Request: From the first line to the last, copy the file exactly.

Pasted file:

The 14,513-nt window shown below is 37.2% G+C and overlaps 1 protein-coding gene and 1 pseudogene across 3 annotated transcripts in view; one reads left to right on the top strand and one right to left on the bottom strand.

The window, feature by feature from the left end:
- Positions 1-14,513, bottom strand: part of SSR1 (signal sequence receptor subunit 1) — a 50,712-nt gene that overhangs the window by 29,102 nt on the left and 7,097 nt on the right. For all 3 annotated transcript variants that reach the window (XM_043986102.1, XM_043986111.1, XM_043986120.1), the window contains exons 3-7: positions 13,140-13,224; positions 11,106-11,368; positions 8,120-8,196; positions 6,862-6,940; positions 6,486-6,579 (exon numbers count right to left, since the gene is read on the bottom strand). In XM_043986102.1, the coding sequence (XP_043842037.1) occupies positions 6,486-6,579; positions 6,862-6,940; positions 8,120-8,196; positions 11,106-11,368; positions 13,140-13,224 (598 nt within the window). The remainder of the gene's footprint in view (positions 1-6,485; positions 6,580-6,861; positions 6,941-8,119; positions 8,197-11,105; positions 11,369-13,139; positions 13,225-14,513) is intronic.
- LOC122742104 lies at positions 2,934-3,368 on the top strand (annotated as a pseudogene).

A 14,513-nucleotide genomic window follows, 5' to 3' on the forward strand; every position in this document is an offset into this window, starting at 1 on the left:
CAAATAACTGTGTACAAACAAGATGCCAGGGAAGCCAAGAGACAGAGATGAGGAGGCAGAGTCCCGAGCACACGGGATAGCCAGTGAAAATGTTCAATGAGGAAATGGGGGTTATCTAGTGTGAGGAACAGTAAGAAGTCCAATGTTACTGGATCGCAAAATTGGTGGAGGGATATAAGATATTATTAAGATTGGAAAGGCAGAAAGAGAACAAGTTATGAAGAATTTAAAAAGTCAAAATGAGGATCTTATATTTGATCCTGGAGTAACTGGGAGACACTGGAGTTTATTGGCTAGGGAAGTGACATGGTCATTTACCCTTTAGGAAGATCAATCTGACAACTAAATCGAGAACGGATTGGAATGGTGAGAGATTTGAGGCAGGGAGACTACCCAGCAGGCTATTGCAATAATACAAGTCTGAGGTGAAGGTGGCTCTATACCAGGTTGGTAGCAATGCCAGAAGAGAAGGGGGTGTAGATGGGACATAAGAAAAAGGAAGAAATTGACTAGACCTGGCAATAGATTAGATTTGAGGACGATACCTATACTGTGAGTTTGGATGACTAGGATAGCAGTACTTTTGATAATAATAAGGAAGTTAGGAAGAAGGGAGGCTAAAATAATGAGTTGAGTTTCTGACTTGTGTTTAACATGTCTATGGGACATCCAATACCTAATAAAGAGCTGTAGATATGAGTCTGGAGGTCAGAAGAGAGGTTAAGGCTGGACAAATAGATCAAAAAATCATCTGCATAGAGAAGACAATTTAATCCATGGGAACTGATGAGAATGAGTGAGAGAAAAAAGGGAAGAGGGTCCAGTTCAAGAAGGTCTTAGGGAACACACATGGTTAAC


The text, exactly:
The 14,513-nt window shown below is 37.2% G+C and overlaps 1 protein-coding gene and 1 pseudogene across 3 annotated transcripts in view; one reads left to right on the top strand and one right to left on the bottom strand.

The window, feature by feature from the left end:
- Positions 1-14,513, bottom strand: part of SSR1 (signal sequence receptor subunit 1) — a 50,712-nt gene that overhangs the window by 29,102 nt on the left and 7,097 nt on the right. For all 3 annotated transcript variants that reach the window (XM_043986102.1, XM_043986111.1, XM_043986120.1), the window contains exons 3-7: positions 13,140-13,224; positions 11,106-11,368; positions 8,120-8,196; positions 6,862-6,940; positions 6,486-6,579 (exon numbers count right to left, since the gene is read on the bottom strand). In XM_043986102.1, the coding sequence (XP_043842037.1) occupies positions 6,486-6,579; positions 6,862-6,940; positions 8,120-8,196; positions 11,106-11,368; positions 13,140-13,224 (598 nt within the window). The remainder of the gene's footprint in view (positions 1-6,485; positions 6,580-6,861; positions 6,941-8,119; positions 8,197-11,105; positions 11,369-13,139; positions 13,225-14,513) is intronic.
- LOC122742104 lies at positions 2,934-3,368 on the top strand (annotated as a pseudogene).

A 14,513-nucleotide genomic window follows, 5' to 3' on the forward strand; every position in this document is an offset into this window, starting at 1 on the left:
CAAATAACTGTGTACAAACAAGATGCCAGGGAAGCCAAGAGACAGAGATGAGGAGGCAGAGTCCCGAGCACACGGGATAGCCAGTGAAAATGTTCAATGAGGAAATGGGGGTTATCTAGTGTGAGGAACAGTAAGAAGTCCAATGTTACTGGATCGCAAAATTGGTGGAGGGATATAAGATATTATTAAGATTGGAAAGGCAGAAAGAGAACAAGTTATGAAGAATTTAAAAAGTCAAAATGAGGATCTTATATTTGATCCTGGAGTAACTGGGAGACACTGGAGTTTATTGGCTAGGGAAGTGACATGGTCATTTACCCTTTAGGAAGATCAATCTGACAACTAAATCGAGAACGGATTGGAATGGTGAGAGATTTGAGGCAGGGAGACTACCCAGCAGGCTATTGCAATAATACAAGTCTGAGGTGAAGGTGGCTCTATACCAGGTTGGTAGCAATGCCAGAAGAGAAGGGGGTGTAGATGGGACATAAGAAAAAGGAAGAAATTGACTAGACCTGGCAATAGATTAGATTTGAGGACGATACCTATACTGTGAGTTTGGATGACTAGGATAGCAGTACTTTTGATAATAATAAGGAAGTTAGGAAGAAGGGAGGCTAAAATAATGAGTTGAGTTTCTGACTTGTGTTTAACATGTCTATGGGACATCCAATACCTAATAAAGAGCTGTAGATATGAGTCTGGAGGTCAGAAGAGAGGTTAAGGCTGGACAAATAGATCAAAAAATCATCTGCATAGAGAAGACAATTTAATCCATGGGAACTGATGAGAATGAGTGAGAGAAAAAAGGGAAGAGGGTCCAGTTCAAGAAGGTCTTAGGGAACACACATGGTTAAC